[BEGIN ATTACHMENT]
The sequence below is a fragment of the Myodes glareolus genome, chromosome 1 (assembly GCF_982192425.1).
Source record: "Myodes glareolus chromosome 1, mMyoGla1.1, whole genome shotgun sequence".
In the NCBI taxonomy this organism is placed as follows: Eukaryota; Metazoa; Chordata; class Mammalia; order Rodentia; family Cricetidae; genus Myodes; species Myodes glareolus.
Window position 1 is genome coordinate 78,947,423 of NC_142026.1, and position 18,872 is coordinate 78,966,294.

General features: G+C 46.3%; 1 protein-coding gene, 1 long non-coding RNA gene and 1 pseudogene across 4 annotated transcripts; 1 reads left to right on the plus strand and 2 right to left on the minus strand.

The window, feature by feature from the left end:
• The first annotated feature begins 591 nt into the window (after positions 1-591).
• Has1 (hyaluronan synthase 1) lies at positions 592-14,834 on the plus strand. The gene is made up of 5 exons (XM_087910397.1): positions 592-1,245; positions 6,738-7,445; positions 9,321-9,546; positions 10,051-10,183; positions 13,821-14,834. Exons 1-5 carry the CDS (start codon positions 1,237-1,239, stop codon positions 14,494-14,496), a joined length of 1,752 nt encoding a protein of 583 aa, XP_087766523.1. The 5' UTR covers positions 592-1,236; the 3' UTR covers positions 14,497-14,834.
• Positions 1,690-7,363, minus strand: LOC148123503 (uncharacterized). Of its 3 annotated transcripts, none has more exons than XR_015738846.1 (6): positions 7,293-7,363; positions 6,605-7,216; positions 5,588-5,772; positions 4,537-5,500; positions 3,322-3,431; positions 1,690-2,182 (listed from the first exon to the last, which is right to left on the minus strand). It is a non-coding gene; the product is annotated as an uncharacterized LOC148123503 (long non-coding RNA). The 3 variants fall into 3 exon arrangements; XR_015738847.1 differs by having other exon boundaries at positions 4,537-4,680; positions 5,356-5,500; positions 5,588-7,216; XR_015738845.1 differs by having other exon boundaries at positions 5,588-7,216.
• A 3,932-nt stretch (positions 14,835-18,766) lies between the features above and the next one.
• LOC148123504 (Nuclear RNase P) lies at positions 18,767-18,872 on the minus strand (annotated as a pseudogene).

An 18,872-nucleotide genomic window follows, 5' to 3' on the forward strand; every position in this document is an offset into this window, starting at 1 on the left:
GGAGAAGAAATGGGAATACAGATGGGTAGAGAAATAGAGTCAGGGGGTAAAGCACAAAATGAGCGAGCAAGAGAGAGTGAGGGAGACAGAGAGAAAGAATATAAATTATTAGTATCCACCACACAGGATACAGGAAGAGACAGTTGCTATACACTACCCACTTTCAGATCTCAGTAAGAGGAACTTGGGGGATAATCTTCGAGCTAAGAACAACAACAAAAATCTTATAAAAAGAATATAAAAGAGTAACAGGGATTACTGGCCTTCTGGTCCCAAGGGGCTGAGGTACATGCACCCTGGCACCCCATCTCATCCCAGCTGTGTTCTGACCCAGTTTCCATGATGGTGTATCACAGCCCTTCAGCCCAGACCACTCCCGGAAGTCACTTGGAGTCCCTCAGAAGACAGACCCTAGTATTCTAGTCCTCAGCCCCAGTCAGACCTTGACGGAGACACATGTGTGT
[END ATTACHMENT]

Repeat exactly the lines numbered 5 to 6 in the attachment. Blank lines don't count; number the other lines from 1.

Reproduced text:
General features: G+C 46.3%; 1 protein-coding gene, 1 long non-coding RNA gene and 1 pseudogene across 4 annotated transcripts; 1 reads left to right on the plus strand and 2 right to left on the minus strand.

The window, feature by feature from the left end: